Thus the present invention is a novel use of gaze-tracking technology to provide users with assistance in finding their previously place in an electronically displayed textual document when looking away in the midst of reading that document. The following figures and description provide additional details as to the methods, apparatus, and computer software instructions that enable certain embodiments of the present invention.
The above summary of the present invention is not intended to represent each embodiment or every aspect of the present invention. The detailed description and Figures will describe many of the embodiments and aspects of the present invention.
The above and other aspects, features and advantages of the present embodiments will be more apparent from the following more particular description thereof, presented in conjunction with the following drawings wherein:
Corresponding reference characters indicate corresponding components throughout the several views of the drawings. Skilled artisans will appreciate that elements in the figures are illustrated for simplicity and clarity and have not necessarily been drawn to scale. For example, the dimensions of some of the elements in the figures may be exaggerated relative to other elements to help to improve understanding of various embodiments of the present invention. Also, common but well-understood elements that are useful or necessary in a commercially feasible embodiment are often not depicted in order to facilitate a less obstructed view of these various embodiments of the present invention.
A variety of technologies exist for tracking the location at which a user is looking when visually attending to documents displayed upon an electronic screen. Often referred to as gaze-tracking or eye-tracking technology, the systems generally work by sensing the direction that user is looking and thereby determining where upon an electronic screen the user's gaze is falling at particular points in time. The systems are generally accurate and fast, allowing the location of the user's gaze to be tracked in real time as he or she scans an electronic display. For example, the gaze-tracking systems of the present art can enable a user to control a cursor on a computer screen based upon where on the screen he or she is looking at various points in time. Similarly, the gaze-tracking systems of the present art can be used to determine where a user is looking when reading an electronically displayed textual document. For example, the gaze-tracking systems of the present art can be used to determine in real-time, with minimal time delay and reasonable accuracy, which word a user is looking at when reading a textual document. Similarly, the gaze-tracking systems of the present art can be used to determine in real-time, with minimal time delay and reasonable accuracy, which line of text a user is looking at when reading a textual document.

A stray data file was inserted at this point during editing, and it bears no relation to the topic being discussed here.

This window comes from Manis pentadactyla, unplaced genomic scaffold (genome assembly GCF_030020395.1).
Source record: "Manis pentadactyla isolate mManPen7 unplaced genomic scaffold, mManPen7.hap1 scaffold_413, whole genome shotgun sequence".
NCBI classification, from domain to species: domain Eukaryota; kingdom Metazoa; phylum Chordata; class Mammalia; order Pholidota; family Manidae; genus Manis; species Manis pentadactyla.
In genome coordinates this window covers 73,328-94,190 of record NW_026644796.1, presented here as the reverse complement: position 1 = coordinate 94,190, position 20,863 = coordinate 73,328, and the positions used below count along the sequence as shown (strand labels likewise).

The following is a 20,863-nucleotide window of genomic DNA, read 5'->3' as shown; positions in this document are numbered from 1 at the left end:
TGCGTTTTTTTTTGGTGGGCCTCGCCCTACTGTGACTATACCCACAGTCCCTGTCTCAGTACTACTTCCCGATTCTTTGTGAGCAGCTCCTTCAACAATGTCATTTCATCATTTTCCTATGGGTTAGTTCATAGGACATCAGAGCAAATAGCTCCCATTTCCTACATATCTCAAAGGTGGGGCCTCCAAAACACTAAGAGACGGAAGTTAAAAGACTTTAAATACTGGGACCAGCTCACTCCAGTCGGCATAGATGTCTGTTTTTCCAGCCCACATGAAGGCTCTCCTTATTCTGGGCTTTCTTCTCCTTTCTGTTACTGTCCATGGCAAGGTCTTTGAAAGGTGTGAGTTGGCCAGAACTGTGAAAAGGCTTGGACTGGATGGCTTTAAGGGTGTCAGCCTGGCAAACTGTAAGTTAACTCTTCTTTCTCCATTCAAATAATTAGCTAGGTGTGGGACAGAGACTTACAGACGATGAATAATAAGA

For example, an eye tracking device has been developed by the IBM Corporation at its Almaden Research Center and is referred to by the acronym “MAGIC.” This device is mounted proximate to a display screen, in a known positional relationship. When a user is viewing the screen, the IBM eye tracking device determines the point of gaze or focus, with respect to the screen, of the pupils of the user's eyes. This device generally comprises a camera which acquires successive image frames at a specified rate, such as 30 frames per second. The device further comprises two near infrared time multiplexed light sources, each composed of a set of IR light emitting diodes (LED's) synchronized with the camera frame rate. The system tracks eye focus by detecting the reflection of the emitted light off the user's eyes. More specifically, one light source is placed on or very close to the optical axis of the camera, and is synchronized with even frames. The second light source is positioned off of the camera axis, and is synchronized with the odd frames. The two light sources are calibrated to provide approximately equivalent whole-scene illumination. When the on-axis light source is operated to illuminate a reader's eye, which has a pupil and a cornea, the camera is able to detect the light reflected from the interior of the eye, and the acquired image of the pupil appears bright. On the other hand, illumination from off-axis light source generates a dark pupil image. Pupil detection is achieved by subtracting the dark pupil image from the bright pupil image. After thresholding the difference, the largest connected component is identified as the pupil.
Once the pupil has been detected, the location of the corneal reflection (the glint or point of light reflected from the surface of the cornea due to one of the light sources) is determined from the dark pupil image. A geometric computation is then performed, using such information together with a known positional relationship between the gaze-tracking sensor system and the electronic display. The computation provides an estimate of a reader's point of gaze in terms of coordinates on the electronic display.